December 16, 2011 report
Researchers uncover reason why mole rats are oblivious to acid pain
(PhysOrg.com) -- Mole rats aren't the prettiest things; living underground as they do, they more resemble Gollum from the Lord of the Rings trilogy than other rats or mice. But theyre interesting to scientists nonetheless because they have some interesting traits. They live for twenty years for example, and none of them ever get cancer.
Perhaps even more interesting is the fact that because they live so close together underground, carbon dioxide builds up in their den to levels that would kill most other mammals, and because oxygen levels are low too, an environment exists that would prove painful for most animals due to acid buildup in tissues. Mole rats are impervious to pain from acid though, a fact that has intrigued scientists for years. Most assumed they simply had different types of nociceptors than other mammals.
But thats not the case, as Gary Lewin and his colleagues from the Max Delbrück Center for Molecular Medicine in Berlin write in their paper published in Science. Instead, it appears the mole rats have a species specific variant of a certain sodium channel.
In order to feel things such as acid burn, animals have sensory neurons in their tissues, the tips of which have channels called nociceptors which control the flow of sensory information to the neuron, which is responsible for sending electrical signals to the brain. Channels can let things through, or slam shut blocking things off depending on the cause of the stimulation. In the case of acid, nociceptors for most mammals are stimulated and partially close, but let enough of the sensory information pass through to allow the brain to feel the pain acidic substances create. Oddly enough, the team found that to be the case with mole rats too, which meant they had to look elsewhere. In this case that meant looking at another type of sodium channel, called NaV1.7, which they found became blocked when exposed to acid.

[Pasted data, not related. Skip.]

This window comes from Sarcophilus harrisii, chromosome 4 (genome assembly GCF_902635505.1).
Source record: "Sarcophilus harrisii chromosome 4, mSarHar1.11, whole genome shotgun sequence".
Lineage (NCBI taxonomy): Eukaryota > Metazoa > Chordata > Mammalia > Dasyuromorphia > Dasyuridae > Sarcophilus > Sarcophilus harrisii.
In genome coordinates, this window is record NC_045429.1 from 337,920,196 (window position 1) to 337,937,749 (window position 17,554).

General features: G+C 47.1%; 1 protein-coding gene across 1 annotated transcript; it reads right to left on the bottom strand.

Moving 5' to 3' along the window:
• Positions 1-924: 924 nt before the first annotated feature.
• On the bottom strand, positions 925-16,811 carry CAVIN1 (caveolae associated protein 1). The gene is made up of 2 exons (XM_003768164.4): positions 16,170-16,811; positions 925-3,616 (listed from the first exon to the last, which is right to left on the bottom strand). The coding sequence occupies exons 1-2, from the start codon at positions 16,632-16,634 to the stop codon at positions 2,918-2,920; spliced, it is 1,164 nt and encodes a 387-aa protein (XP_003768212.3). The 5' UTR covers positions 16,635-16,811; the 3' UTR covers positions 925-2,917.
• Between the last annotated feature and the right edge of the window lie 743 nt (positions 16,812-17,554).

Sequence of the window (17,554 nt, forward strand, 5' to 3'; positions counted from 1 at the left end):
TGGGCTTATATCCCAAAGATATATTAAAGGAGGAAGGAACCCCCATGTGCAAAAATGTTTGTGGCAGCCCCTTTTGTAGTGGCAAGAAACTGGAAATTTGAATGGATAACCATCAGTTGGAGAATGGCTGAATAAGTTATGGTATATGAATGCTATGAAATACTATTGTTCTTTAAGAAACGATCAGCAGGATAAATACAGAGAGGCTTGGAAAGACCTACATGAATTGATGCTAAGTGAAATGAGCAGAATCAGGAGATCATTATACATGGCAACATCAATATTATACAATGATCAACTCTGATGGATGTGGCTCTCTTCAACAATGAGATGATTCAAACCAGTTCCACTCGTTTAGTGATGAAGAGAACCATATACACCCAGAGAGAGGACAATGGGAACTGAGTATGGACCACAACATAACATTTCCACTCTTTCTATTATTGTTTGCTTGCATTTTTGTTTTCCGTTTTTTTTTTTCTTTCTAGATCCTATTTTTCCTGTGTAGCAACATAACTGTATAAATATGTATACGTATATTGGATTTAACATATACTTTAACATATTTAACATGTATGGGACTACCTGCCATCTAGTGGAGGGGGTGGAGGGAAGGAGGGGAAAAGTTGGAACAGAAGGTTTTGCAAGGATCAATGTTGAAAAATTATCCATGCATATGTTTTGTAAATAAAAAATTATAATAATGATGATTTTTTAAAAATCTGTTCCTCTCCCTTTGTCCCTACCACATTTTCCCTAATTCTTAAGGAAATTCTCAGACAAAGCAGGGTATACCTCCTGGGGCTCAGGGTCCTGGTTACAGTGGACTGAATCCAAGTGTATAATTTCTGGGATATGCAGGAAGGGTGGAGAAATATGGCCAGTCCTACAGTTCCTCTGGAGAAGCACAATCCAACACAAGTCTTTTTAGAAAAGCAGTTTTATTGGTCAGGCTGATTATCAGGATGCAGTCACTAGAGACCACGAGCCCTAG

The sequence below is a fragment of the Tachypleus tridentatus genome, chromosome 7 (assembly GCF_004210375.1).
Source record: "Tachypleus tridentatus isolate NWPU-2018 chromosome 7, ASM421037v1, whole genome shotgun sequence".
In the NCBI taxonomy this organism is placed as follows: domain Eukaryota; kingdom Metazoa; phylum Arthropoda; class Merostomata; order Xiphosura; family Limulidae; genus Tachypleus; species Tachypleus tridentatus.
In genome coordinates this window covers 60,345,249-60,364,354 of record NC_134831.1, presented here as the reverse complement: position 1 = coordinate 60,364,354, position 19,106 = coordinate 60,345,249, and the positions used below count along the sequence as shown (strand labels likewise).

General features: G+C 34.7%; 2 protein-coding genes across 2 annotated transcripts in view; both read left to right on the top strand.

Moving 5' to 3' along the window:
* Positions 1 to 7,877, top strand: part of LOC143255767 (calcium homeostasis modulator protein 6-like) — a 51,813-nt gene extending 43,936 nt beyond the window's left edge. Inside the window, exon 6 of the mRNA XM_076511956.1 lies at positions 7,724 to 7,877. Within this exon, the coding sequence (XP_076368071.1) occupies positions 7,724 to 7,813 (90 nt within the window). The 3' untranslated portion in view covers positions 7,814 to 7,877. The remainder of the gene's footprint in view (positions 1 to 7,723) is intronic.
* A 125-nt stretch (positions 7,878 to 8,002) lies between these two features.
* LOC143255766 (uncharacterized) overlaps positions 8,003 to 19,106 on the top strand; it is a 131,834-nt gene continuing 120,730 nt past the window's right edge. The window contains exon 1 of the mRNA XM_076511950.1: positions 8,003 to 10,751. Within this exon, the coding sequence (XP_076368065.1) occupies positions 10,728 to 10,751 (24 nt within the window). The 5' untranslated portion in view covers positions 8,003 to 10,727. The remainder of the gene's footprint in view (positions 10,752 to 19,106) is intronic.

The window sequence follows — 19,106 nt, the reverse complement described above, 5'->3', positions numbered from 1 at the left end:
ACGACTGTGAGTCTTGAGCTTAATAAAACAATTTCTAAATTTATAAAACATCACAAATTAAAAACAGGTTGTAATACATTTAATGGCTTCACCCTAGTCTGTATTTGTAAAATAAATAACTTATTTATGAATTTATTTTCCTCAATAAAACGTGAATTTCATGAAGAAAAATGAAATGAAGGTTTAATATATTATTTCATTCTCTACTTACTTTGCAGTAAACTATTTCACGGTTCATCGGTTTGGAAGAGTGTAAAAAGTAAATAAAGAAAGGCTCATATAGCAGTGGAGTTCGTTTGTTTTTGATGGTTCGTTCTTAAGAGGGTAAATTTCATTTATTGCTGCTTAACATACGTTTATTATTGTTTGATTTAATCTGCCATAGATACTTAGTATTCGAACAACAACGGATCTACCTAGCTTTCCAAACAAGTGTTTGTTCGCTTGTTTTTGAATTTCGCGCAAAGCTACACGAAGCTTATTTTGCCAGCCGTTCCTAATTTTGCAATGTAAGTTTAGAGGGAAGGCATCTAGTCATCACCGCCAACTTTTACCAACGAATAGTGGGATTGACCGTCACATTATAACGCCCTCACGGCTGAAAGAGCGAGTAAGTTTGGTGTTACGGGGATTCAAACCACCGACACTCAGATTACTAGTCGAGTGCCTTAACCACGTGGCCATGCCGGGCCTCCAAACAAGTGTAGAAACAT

This new discovery by the team means they have discovered that an animal doesnt have to have a unique type of nociceptor in order to be free from acid pain, all thats necessary is a change in the NaV1.7 channel that directs the flow of information passed on to neuron below. This is quite a find because it could lead to ways to alleviate certain kinds of pain that people experience, such as inflammation from arthritis.
Acid evokes pain by exciting nociceptors; the acid sensors are proton-gated ion channels that depolarize neurons. The naked mole-rat (Heterocephalus glaber) is exceptional in its acid insensitivity, but acid sensors (acid-sensing ion channels and the transient receptor potential vanilloid-1 ion channel) in naked mole-rat nociceptors are similar to those in other vertebrates. Acid inhibition of voltage-gated sodium currents is more profound in naked mole-rat nociceptors than in mouse nociceptors, however, which effectively prevents acid-induced action potential initiation. We describe a species-specific variant of the nociceptor sodium channel NaV1.7, which is potently blocked by protons and can account for acid insensitivity in this species. Thus, evolutionary pressure has selected for an NaV1.7 gene variant that tips the balance from proton-induced excitation to inhibition of action potential initiation to abolish acid nociception.
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